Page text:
Thursday, August 10, 2017
Album Review: In Evil Hour - Lights Down
"Binding Ropes" kicks things off with a riff, and a guitar tone, that is more heavy metal than pure punk. But once the chorus comes along, and the backing vocals pop up, that Bad Religion/AFI style of punk is made very clear. When it's done well, it hits just the right balance between bristling energy and anthemic shout-along. That's pretty much what In Evil Hour is able to do on this song. It's a fine opening statement.
"Enemy Within" follows with a sound that references not only AFI, but some of The Offspring's better singles, if they hadn't polished off all the rough edges. Keeping in mind that while The Offspring are rather bland and lousy now, they were once a really good band, so recalling those days is a worthy comparison to make. Not only that, but the song contains a breakdown that is surprisingly heavy, and Al's vocals shift from her gritty singing into a full on swallowed-glass roar. In a small dose like that, it definitely drives the point home.
In "Bitter", she sings "every day I feel a little more unsure". Isn't that how we all feel, as the world seems to be crumbling around us?
The band has a DIY charm to their music. "Lights Down" isn't a slick record with a sheen of money emanating off it. It's a record that feels more homespun, which makes it feel more authentic. Much like how it's ridiculous to hear a band of millionaires like Metallica still trying to write songs about being angry and young, punk like this wouldn't work if it sounded clinical and spotless. I actually quite enjoy hearing the humanity of the performances. Hitting the feeling is often more important than hitting the notes.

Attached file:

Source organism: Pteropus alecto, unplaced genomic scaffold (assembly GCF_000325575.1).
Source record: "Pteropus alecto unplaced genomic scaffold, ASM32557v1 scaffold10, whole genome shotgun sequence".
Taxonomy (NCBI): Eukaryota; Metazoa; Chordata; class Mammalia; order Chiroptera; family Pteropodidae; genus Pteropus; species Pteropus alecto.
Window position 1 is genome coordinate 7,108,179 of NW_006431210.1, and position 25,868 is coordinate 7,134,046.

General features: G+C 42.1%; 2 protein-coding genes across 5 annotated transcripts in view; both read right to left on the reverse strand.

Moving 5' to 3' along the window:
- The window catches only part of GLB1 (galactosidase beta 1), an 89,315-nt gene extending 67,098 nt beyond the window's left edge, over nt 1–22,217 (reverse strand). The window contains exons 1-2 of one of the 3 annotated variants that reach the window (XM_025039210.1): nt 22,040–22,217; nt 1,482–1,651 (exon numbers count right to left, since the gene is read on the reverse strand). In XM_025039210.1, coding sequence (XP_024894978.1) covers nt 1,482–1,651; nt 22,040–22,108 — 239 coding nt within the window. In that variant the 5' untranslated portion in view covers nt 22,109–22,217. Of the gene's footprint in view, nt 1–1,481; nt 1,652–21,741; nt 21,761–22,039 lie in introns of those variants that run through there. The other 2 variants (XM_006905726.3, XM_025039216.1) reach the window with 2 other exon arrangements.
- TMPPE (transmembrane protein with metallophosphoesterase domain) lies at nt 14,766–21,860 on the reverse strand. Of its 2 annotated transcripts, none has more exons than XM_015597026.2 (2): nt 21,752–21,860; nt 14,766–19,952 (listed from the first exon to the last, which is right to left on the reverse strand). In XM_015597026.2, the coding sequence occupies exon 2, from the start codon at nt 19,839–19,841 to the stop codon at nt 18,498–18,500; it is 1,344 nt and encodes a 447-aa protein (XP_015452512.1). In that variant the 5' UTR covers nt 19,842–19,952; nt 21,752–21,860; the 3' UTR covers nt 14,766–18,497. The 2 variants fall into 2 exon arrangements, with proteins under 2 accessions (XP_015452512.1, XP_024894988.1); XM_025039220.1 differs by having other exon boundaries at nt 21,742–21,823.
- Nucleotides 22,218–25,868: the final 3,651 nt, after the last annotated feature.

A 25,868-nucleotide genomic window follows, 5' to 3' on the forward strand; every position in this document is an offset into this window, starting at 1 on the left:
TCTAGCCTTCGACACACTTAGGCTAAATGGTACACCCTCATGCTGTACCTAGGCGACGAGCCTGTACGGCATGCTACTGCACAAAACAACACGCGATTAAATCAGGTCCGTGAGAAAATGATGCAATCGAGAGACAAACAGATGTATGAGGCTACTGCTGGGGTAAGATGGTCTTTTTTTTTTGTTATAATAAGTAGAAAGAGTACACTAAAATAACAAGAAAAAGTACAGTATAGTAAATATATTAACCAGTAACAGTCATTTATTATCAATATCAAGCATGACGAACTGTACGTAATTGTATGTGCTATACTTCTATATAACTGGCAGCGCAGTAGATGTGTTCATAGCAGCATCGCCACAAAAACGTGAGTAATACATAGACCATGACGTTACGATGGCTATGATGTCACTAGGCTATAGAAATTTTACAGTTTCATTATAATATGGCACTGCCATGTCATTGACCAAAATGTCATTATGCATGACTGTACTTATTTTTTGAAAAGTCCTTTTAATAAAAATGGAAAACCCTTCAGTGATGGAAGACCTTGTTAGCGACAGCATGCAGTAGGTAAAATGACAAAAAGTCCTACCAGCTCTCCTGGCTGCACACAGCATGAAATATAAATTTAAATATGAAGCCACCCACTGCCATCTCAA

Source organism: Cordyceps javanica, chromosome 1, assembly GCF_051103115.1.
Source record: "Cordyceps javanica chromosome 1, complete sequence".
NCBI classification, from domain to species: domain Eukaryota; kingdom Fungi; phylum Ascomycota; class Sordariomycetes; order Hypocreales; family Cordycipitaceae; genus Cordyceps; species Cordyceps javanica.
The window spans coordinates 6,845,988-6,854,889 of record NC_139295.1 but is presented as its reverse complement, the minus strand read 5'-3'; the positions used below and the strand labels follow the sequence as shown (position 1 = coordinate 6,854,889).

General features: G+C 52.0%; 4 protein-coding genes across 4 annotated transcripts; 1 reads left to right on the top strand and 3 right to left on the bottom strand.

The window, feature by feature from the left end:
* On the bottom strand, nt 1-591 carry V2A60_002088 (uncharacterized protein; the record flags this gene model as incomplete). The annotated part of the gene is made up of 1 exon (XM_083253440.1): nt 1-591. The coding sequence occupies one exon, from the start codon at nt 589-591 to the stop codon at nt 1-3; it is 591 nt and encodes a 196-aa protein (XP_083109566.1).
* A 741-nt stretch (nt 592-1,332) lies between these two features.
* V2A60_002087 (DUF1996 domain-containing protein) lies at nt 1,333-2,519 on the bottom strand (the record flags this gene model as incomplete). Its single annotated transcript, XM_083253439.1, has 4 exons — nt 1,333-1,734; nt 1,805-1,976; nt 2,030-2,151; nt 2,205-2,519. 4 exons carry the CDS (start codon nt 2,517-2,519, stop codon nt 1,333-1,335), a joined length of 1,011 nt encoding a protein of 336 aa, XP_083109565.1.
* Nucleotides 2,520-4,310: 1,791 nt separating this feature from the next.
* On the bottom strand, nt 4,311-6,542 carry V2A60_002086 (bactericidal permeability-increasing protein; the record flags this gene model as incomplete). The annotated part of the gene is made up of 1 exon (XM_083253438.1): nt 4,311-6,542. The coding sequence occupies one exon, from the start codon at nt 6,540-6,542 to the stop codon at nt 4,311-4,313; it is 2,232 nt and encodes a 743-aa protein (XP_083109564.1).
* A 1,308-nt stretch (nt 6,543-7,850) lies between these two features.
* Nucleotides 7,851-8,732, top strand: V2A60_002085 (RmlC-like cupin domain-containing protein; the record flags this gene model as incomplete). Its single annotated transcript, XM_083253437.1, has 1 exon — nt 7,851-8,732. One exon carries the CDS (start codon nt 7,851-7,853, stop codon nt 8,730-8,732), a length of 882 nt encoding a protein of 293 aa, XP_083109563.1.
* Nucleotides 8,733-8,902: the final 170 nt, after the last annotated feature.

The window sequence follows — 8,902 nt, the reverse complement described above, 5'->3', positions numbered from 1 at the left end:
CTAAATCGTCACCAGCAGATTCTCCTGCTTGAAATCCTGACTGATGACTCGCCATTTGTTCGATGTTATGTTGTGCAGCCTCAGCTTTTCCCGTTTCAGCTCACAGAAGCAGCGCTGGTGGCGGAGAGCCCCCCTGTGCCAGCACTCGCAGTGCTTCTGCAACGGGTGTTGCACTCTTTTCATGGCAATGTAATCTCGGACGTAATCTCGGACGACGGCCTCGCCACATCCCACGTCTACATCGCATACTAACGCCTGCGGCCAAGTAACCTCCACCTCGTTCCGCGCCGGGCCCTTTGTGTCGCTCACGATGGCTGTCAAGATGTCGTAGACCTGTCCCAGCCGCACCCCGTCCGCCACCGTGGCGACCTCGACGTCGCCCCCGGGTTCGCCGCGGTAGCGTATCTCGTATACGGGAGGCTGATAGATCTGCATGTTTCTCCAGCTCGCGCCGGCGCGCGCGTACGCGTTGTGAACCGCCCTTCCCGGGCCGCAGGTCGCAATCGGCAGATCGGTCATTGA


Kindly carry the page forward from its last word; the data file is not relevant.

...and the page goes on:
I went into this album having never heard In Evil Hour before, having only just discovered them as I read through a list of upcoming releases. They intrigued me enough to inquire deeper, and I'm glad I did. I won't try to say what the true punk fan is going to think of "Lights Down", but I can say that this is the kind of punk that I can get behind. It's political and angry, but it retains a melodic sense that remembers a subversive message goes down better when it's hidden in a catchy tune.
"Lights Down" is a record that hits the mark. I don't have the disposition of a punk rebel, but for a few minutes, In Evil Hour made it sound appealing. Definitely recommended.